Get ready for an experience like no other in the Mediterranean. The island of Karpathos can truly be described as the most ideal for ecotourism in Greece and one of the most authentic! It has two very different sides to it – the north and the south – which until very recently were virtually only connected by sea rather than by land. Karpathos is, after all, a pretty remote island lying between its better-known neighbors, Rhodes and Crete. Its traditions are strong, its nature pristine, and its people proud, particularly in North Karpathos which represents one of the most unspoilt regions in the Mediterranean.
While the south side has a relatively busy town with modest tourism infrastructure and many hotels, the north offers an isolated experience with more individual accommodation such as guesthouses, apartments that look like private homes, and small family hotels. In fact, the whole northern part of the island, along with the neighboring mountainous islet of Saria, falls in the Natura 2000 protected reserve, as well as in Greece's third and latest marine park area. This means the biodiversity on this island is unparalleled, from endangered species from the monk seal (Monachus Monachus) to endemic flowers.
According to the Environmental Management Agency of the Karpathos-Saria protected area, Karpathos is home to one of the largest populations of the monk seal and has been declared one of the 'Important Bird Areas of Europe'. Its caves has rare owls and bats, while are salamanders, frogs and serpents roam the land. Apart from fauna and flora, a breathtaking collection of wild beaches, sign-posted hiking paths, archeological sites, folklore museums, lazy traditional cafés, authentic seaside restaurants and historic whitewashed churches await visitors to this enchanting island. Eco-friendly sporting activities include hiking and trekking there are great spots for windsurfing, diving and rock climbing, kite-surfing, birdwatching and mountain biking, so be prepared to embrace nature in a myriad of ways.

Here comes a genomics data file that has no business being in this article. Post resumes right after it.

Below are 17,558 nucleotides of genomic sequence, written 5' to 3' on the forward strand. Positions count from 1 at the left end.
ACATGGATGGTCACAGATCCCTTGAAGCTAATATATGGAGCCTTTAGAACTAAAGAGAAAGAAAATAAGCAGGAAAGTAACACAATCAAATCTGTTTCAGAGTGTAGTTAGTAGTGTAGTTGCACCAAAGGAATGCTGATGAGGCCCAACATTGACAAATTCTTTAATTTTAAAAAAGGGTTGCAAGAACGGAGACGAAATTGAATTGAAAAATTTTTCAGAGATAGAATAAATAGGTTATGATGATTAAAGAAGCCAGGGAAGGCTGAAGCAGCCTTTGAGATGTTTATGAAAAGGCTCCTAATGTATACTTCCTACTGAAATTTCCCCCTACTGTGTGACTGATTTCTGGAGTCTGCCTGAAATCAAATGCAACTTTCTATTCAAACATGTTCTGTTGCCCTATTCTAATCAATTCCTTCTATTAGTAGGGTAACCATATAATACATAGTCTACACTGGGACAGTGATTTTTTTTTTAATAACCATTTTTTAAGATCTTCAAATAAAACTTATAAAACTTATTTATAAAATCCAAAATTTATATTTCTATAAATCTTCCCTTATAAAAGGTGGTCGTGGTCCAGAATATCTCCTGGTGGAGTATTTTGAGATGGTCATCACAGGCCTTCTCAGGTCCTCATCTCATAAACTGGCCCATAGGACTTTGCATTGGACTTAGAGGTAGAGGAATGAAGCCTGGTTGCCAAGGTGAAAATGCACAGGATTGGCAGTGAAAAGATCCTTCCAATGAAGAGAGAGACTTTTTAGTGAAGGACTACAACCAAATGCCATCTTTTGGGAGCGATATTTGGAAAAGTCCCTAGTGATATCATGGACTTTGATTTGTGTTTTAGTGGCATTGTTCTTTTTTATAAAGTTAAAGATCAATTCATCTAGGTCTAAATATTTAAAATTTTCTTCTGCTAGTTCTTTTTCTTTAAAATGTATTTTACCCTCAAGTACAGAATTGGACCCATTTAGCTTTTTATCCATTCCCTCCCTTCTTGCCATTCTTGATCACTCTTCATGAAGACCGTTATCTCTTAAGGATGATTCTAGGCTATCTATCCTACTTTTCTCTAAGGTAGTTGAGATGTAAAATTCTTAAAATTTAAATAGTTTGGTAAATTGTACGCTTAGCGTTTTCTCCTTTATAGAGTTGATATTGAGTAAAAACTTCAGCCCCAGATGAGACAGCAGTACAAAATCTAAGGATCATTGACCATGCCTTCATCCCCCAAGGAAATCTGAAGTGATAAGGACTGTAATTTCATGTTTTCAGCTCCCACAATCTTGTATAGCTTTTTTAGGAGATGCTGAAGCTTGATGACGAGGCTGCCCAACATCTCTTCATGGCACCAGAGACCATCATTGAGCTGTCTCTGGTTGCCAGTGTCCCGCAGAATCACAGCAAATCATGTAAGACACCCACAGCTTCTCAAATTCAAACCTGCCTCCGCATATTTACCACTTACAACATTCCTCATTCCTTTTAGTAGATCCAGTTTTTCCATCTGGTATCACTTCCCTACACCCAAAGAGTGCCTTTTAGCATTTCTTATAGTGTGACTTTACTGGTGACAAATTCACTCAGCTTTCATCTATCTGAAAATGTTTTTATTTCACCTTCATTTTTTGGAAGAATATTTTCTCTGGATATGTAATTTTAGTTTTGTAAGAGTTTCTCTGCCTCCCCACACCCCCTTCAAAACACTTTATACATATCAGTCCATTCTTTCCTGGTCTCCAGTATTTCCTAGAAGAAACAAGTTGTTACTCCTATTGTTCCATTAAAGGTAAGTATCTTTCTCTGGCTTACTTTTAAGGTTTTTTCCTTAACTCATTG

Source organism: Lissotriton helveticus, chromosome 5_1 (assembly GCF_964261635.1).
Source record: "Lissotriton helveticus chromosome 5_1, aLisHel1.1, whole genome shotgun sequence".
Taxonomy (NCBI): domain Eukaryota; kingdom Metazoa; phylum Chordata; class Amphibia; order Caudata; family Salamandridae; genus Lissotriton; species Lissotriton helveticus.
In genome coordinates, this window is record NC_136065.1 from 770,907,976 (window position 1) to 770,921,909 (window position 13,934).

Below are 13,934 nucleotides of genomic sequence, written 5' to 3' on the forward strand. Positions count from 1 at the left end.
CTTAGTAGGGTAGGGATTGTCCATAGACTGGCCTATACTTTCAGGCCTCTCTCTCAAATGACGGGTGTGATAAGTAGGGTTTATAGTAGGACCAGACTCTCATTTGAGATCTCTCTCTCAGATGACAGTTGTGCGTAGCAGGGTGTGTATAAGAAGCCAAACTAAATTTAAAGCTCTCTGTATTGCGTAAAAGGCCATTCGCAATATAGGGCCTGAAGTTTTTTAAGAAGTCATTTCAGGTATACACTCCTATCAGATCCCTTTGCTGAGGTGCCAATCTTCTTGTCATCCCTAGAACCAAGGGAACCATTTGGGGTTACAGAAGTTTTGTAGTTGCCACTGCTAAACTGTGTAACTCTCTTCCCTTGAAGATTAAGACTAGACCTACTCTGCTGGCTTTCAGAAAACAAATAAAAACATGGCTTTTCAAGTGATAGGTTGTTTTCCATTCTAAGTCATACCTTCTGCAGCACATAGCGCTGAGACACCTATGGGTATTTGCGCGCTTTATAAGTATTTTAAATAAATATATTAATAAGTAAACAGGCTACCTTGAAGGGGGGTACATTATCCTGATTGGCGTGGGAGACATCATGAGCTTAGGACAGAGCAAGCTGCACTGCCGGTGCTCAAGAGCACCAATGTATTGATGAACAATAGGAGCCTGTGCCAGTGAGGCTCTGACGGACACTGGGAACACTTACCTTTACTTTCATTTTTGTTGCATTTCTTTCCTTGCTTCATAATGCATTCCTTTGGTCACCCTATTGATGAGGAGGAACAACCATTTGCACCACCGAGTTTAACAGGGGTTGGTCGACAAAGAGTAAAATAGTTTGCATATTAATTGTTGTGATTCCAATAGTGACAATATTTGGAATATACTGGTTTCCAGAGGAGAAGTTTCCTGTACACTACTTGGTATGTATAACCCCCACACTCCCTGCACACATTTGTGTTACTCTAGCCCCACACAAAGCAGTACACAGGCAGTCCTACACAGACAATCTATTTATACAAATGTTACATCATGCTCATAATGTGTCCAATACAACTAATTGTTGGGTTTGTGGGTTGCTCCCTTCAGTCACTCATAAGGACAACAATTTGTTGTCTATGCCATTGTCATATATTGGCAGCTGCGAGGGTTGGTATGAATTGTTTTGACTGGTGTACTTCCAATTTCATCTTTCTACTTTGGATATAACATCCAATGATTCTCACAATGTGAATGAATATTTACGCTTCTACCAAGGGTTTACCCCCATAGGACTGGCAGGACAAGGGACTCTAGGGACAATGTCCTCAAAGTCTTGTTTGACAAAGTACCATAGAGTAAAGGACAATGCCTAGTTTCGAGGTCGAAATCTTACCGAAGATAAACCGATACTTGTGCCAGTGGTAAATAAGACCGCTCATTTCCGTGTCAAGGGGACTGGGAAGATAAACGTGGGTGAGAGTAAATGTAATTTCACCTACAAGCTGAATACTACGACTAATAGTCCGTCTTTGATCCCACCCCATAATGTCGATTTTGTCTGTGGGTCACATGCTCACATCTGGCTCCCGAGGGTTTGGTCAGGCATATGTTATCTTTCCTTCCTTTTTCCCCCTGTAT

You're going to love exploring the handful of villages or settlements on the northern side, such as the stunningly traditional village of Olymbos, the area of Avlona in a valley with 300 traditional farmhouses yet not many inhabitants, and the seaside port of Diafani with its seafood restaurants. Adventurers could also hike to the gorgeous bay of Tristomo (reached only by foot or by boat), representing the furthest and north-most little settlement on the island – but do take enough water and snacks with you as there are no public shops or café there. The south side shouldn't be neglected either, as it also hides some superb sights and secrets. Othos, the highest village of Karpathos, boasts a folklore museum and the gallery of local artist Yannis Hapsis. The nearby village of Piles offers spectacular sunsets and great views of Kasos island, especially from the Panorama Café Restaurant. Marvel at the houses of Aperi and dine in its restaurants, then pass by nearby Volada to admire the houses as well. If you're fond of the sea head to the small fishing villages of Finiki (known for its seafood restaurants) and Lefkos. As you go from south to north, make a rest stop at the traditional village of Mesochori with its breathtaking views and to nearby Spoa to see the views of Karpathos' eastern side.
Lastly, the mouth-watering culinary secrets of Karpathos shouldn't be neglected. Based on healthy Southern Mediterranean ingredients with plenty of fresh fruit, vegetables, herbs and sumptuous seafood, the cuisine boasts delicious local cheeses (armotyri and meriari), flavourful baby olives, fresh bread from wood ovens, rye rusks to eat in salads, a curious cabbage pie (lahanopita), alevria cookies, onion bread rings, the occasional lamb dish and much more uncommon dishes. On the sweeter side you must try the sesame honey (sousamomelo), sweet cheese pies and the island's special version of baklava. If you crave an authentic Mediterranean experience that does not cater to mass tourism, Karpathos will certainly not disappoint.